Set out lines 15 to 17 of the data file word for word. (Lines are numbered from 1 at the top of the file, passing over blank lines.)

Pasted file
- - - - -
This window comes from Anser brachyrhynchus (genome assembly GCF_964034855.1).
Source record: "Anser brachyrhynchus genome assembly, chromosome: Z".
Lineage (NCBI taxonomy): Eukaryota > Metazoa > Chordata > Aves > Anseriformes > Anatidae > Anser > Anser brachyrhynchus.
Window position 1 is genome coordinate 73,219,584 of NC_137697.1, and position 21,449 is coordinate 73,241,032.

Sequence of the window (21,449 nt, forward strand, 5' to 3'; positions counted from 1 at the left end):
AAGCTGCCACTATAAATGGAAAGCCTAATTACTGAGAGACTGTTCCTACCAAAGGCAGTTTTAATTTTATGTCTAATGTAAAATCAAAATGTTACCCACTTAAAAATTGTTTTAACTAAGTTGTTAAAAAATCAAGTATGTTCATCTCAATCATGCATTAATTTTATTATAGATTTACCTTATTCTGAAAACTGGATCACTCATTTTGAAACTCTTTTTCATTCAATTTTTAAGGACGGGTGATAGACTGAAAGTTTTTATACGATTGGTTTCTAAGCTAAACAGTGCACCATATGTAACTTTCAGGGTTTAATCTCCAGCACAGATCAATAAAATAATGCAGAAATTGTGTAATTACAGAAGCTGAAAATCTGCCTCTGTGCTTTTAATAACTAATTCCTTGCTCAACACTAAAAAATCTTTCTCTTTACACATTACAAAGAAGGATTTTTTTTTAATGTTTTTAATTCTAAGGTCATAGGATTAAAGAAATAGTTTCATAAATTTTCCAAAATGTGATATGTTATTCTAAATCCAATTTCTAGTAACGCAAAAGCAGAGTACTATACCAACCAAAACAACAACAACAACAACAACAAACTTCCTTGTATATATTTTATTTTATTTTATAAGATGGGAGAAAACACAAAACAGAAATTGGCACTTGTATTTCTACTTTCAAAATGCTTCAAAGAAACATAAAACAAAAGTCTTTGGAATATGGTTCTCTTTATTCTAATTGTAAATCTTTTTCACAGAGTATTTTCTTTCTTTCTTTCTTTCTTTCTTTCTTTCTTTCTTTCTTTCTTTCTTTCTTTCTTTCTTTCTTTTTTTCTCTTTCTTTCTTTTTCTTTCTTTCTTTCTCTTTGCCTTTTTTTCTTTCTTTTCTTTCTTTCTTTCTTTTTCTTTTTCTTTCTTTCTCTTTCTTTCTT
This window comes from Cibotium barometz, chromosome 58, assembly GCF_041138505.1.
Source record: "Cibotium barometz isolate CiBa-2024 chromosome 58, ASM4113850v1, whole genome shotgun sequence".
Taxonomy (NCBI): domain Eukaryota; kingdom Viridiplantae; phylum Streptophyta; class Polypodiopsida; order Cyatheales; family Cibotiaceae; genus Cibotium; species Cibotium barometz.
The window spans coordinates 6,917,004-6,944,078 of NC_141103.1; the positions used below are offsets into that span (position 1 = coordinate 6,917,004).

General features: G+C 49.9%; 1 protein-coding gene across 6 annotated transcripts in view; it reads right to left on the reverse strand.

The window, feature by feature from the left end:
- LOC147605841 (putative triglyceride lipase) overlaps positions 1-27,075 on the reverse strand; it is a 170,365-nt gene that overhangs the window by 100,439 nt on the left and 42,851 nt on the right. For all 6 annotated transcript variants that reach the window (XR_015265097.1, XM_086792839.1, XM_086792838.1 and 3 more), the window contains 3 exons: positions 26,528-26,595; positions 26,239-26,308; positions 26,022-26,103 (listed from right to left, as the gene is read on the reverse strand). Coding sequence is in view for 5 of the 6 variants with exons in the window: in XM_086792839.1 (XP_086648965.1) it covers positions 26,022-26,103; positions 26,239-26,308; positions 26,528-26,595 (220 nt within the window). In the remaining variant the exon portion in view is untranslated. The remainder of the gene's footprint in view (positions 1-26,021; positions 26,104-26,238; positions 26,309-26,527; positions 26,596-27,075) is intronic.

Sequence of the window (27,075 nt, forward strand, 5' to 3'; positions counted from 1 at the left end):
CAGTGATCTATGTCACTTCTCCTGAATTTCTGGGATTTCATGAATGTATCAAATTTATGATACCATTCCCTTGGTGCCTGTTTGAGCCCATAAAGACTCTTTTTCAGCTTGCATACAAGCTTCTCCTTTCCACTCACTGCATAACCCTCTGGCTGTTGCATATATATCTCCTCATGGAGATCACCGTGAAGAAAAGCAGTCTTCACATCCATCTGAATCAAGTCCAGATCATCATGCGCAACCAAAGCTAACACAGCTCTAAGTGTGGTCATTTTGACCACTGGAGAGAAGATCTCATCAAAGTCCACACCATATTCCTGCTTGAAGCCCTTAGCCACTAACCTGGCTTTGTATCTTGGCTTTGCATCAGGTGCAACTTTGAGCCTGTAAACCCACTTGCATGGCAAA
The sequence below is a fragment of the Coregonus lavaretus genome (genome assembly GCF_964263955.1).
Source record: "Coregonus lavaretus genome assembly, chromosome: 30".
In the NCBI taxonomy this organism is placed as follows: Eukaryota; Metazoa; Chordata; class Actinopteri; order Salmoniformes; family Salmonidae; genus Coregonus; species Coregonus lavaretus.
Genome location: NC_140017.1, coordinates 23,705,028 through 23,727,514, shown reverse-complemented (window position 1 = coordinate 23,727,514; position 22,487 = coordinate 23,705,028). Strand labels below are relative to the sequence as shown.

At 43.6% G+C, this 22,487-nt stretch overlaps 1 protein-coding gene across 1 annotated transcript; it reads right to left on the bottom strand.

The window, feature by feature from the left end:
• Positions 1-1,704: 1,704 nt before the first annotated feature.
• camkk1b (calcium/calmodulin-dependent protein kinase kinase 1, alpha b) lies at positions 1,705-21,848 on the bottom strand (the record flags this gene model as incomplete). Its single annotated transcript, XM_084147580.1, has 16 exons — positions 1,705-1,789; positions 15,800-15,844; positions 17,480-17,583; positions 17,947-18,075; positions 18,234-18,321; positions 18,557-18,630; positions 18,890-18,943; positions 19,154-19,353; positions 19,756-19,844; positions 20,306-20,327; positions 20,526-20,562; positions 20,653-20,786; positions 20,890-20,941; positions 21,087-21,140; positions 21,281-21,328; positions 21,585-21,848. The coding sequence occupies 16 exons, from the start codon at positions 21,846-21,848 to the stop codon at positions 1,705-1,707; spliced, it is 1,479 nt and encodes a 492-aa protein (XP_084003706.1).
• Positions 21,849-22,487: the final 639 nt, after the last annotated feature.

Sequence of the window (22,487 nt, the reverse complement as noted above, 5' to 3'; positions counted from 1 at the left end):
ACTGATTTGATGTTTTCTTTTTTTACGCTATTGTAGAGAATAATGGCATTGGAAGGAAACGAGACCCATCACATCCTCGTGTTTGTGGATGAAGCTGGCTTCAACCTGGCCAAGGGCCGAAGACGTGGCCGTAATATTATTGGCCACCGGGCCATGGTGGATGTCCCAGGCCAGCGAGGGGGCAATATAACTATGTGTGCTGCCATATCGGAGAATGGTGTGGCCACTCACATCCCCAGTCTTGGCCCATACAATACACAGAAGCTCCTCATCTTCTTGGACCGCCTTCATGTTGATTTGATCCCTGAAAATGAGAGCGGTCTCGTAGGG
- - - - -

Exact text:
CAGTGATCTATGTCACTTCTCCTGAATTTCTGGGATTTCATGAATGTATCAAATTTATGATACCATTCCCTTGGTGCCTGTTTGAGCCCATAAAGACTCTTTTTCAGCTTGCATACAAGCTTCTCCTTTCCACTCACTGCATAACCCTCTGGCTGTTGCATATATATCTCCTCATGGAGATCACCGTGAAGAAAAGCAGTCTTCACATCCATCTGAATCAAGTCCAGATCATCATGCGCAACCAAAGCTAACACAGCTCTAAGTGTGGTCATTTTGACCACTGGAGAGAAGATCTCATCAAAGTCCACACCATATTCCTGCTTGAAGCCCTTAGCCACTAACCTGGCTTTGTATCTTGGCTTTGCATCAGGTGCAACTTTGAGCCTGTAAACCCACTTGCATGGCAAA
The sequence below is a fragment of the Coregonus lavaretus genome (genome assembly GCF_964263955.1).
Source record: "Coregonus lavaretus genome assembly, chromosome: 30".